In the notes for this release, pianist Krystian Zimerman has distinctly unkind things to say about his 1983 recording of Brahms' First Concerto, complaining first about the weak piano and then about the muffled recording. About the eccentric conductor -- the incredibly slow Leonard Bernstein -- the idiomatic orchestra -- the unbelievably beautiful Vienna Philharmonic -- or his own sub par playing -- uncharacteristically heavy and unbearably ponderous -- Zimerman is understandably silent. The great speaks for itself and the less said of the less than great, the better.
In this recording, Zimerman corrects most of his previous mistakes. The piano sounds magnificent -- a monster of an instrument fully capable of matching the orchestra fortissimo for fortissimo. The recording is about half magnificent. Patched together from sessions in September 2003 and December 2004, portions of the recording are vivid and portions of the recording are muted and distant. The conducting by the often eccentric Simon Rattle is wholly magnificent, deeply in the tradition but feisty and fiery. The playing by the Berlin Philharmonic is not as idiomatic as the Vienna but it is easily as virtuostic and far more aggressive.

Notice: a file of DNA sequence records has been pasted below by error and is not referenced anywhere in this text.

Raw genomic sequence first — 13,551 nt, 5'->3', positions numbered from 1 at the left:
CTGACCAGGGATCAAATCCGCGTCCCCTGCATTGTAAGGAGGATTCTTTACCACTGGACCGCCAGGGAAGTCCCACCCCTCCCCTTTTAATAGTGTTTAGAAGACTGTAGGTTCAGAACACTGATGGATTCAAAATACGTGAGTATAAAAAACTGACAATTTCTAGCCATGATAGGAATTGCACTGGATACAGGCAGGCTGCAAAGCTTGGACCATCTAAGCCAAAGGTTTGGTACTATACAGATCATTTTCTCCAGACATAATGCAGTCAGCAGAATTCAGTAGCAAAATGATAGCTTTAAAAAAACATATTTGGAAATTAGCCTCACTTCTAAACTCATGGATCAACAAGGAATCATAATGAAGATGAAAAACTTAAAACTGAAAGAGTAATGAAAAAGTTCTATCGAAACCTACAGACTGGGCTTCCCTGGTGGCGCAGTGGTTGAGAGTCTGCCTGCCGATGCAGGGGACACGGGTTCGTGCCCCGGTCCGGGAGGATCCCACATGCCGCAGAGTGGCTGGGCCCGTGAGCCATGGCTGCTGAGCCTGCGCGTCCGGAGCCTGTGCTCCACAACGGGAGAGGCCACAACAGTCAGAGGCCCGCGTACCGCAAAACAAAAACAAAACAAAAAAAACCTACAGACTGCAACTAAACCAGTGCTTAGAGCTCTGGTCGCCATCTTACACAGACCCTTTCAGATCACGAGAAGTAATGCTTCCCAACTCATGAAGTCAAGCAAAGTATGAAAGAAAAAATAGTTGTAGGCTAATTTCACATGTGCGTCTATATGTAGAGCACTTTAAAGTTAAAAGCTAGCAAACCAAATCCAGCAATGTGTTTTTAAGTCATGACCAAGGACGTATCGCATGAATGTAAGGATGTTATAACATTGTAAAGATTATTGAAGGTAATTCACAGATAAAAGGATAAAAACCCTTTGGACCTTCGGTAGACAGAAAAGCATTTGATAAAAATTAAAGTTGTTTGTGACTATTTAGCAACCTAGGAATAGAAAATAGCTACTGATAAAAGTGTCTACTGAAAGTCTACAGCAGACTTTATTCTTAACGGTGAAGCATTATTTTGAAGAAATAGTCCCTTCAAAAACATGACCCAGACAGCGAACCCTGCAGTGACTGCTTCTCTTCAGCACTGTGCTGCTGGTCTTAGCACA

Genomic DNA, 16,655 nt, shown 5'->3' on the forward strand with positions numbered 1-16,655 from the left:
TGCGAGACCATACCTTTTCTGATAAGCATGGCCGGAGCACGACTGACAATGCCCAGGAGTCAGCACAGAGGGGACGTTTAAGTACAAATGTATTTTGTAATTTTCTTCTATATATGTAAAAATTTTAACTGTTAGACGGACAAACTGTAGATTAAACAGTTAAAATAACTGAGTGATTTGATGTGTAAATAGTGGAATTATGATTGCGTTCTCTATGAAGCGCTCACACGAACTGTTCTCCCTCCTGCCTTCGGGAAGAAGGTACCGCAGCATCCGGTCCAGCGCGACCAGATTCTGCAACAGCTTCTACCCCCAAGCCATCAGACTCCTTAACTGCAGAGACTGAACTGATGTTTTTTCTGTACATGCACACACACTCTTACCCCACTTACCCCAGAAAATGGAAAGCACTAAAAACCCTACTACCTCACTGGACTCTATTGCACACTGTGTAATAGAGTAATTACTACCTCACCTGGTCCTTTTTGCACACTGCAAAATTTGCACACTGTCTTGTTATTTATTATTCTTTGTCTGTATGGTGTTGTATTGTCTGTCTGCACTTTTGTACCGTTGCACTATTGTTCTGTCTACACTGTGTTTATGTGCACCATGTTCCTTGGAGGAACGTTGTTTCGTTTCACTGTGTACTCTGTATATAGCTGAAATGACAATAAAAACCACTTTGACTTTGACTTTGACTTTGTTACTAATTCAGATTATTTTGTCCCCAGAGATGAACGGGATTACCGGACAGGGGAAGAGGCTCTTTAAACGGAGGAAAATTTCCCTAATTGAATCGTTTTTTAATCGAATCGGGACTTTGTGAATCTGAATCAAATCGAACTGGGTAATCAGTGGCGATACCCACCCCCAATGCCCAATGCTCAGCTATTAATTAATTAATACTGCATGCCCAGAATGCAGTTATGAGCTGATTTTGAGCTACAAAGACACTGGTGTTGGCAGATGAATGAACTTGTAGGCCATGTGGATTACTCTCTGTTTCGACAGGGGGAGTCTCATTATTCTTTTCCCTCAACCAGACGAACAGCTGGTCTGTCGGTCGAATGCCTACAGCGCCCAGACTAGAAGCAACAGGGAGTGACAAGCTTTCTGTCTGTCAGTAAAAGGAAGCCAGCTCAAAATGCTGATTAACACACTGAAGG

But the big question is: how's Zimerman? He's not uncharacteristically heavy. He's immensely muscular with a blistering technique, a massive tone and complete command of every note in the score. And he's not unbearably ponderous. He's incredibly agile with overwhelming power in the outer Maestoso and Rondo and unbearable concentration in central Adagio. Anyone who knows Zimerman's earlier recording owes it to him to hear this recording. Anyone who loves Brahms' First Concerto, owes it to themselves to hear this recording.